5. Me G

    The whole series “Emerging from the Mist” has to be useful for any artist/ musician, you can never know enough/ or stop learning..Thanks for taking the time to post…Kerry adds some good points too.
    ps union jack radio ..nationwide…. Artists can submit music to.they have a show called Underdogs for upcoming Bands/artists. i wont put link in but they are easy to find..

  6. Thanks MeG. I’m really pleased you think Emerging from the Mist is useful and I will definitely check out Underdogs. Union Jack were brought to my attention recently by another industry contact who has had her artists played by them. I wonder if that was through Underdogs too. Your post is precisely the kind of response I hoped this article might provoke where others can add info that’s new to me too. Thanks for taking the time to do so. :)

  7. SweetP

    Great article Neil and like Kerry, I too have bookmarked for future reference.

    Just one minor point, do you think with online exposure from the likes of Facebook, Twitter, Instagram etc that a website is still relevant?

  8. Thanks Sharon. Your comments are kind as always. Regarding your question I would argue that social media is not just relevant but absolutely vital for any new or emerging band or artist and when I hear other musicians saying they eschew social media I am dismayed because why would you reject the opportunity to have free and easy access to a wide audience? When I think how much time and money I used to spend on minimally effective mailouts and the like back in the day, it is amazing how I can set up an event on Facebook and invite hundreds of people instantly and at no cost. Likewise setting up artist pages, tweets and retweets, flyers etc. But my point was that social media alone is unlikely to support a successful music career or venture so we still need to combine all the elements we can – social media, airplay, reviews, gigs, merch etc. – and hope that somehow we can create enough of a buzz and enough income streams to just keep going. Sorry this reply is so long! :)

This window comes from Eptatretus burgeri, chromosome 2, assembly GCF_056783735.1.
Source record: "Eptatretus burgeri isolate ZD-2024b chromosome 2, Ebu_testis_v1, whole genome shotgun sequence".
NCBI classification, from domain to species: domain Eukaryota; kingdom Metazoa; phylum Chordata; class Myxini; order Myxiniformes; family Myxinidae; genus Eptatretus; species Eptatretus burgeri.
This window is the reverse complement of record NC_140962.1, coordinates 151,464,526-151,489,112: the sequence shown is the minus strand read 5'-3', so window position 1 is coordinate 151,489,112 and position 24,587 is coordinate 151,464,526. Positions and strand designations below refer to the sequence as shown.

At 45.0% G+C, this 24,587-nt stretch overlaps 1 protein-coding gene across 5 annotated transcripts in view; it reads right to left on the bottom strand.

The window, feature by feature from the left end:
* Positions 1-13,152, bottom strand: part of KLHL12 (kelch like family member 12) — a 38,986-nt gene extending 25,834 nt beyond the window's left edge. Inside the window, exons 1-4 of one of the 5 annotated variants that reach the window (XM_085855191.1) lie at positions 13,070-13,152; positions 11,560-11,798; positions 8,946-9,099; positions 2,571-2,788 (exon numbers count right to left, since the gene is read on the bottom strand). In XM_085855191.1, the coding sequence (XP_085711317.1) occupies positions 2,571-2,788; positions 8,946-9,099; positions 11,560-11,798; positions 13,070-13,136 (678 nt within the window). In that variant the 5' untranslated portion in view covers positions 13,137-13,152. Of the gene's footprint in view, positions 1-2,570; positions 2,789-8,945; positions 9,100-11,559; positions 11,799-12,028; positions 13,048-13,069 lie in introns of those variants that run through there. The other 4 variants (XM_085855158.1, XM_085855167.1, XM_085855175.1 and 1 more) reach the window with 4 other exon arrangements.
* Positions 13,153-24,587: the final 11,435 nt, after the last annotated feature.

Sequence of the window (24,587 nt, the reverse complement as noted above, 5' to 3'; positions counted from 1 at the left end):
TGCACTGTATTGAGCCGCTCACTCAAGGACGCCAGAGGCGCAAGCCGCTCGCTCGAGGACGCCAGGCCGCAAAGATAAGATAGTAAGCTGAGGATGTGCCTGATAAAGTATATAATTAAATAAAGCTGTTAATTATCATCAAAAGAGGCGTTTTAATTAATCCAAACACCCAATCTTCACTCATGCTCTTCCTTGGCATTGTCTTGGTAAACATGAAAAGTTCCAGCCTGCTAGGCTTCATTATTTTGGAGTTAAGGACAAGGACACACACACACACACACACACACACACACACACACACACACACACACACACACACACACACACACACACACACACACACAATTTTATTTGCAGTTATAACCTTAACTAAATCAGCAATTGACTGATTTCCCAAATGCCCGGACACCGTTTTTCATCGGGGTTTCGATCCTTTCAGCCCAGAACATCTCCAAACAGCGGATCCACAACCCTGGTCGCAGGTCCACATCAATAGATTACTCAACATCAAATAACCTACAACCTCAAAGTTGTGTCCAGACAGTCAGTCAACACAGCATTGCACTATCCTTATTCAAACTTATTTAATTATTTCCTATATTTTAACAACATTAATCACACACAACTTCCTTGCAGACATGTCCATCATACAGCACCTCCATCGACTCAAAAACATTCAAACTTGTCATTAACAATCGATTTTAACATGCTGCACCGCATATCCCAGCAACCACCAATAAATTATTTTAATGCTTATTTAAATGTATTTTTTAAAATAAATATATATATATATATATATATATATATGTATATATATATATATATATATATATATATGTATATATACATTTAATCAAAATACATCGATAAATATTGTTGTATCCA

9. Oops, just re-read your post Sharon and realised you were asking about website. My opinion on this is a website is important although it could be a page on a label site rather than a band website. That is how I do it with all my projects and artists having pages on the Demerara Records website. My good friend Marc Yeats, one of the few classical composers I know who makes his entire living from composing (as opposed to lecturing etc.) made the point to me about 5 years ago that the trouble with social media is the posts move quickly and content gets buried rapidly whereas a website allows you to control what stays in headlines etc. and keep important info, pics, links etc prominent. I guess you could manage without a website and just be very proactive on social media but for me it’s better to have both. :)

  10. SweetP

    Thanks Neil.

    I agree that an online presence is vital but from my own personal experience I very rarely have to visit an artists website. My first choice is normally YouTube (to see if they have an amazing video) Facebook, Twitter etc. Their own personal website is my last resort so I was just wondering if it was worth the expence really. Just being curious as some artists don’t seem to have one.

  11. That’s a good point Sharon. I think website is maybe more important as an extension of an artist’s or label’s PR activities. For example I am forever pointing media and industry contacts to relevant web pages where they can access all the links and info they need in one place. So maybe it’s less important a a place for fans to gather and more important for media promo. For example the website can house an artist’s Electronic Press Kit (EPK) which is unlikely to be of interest to fans but is important for radio show production staff, press, bloggers etc.

  12. SweetP

    Okay that’s interesting to know, thanks Neil.

  13. JFlames

    Great work as normal Neil…

  14. Thanks Josh. Kind words as always.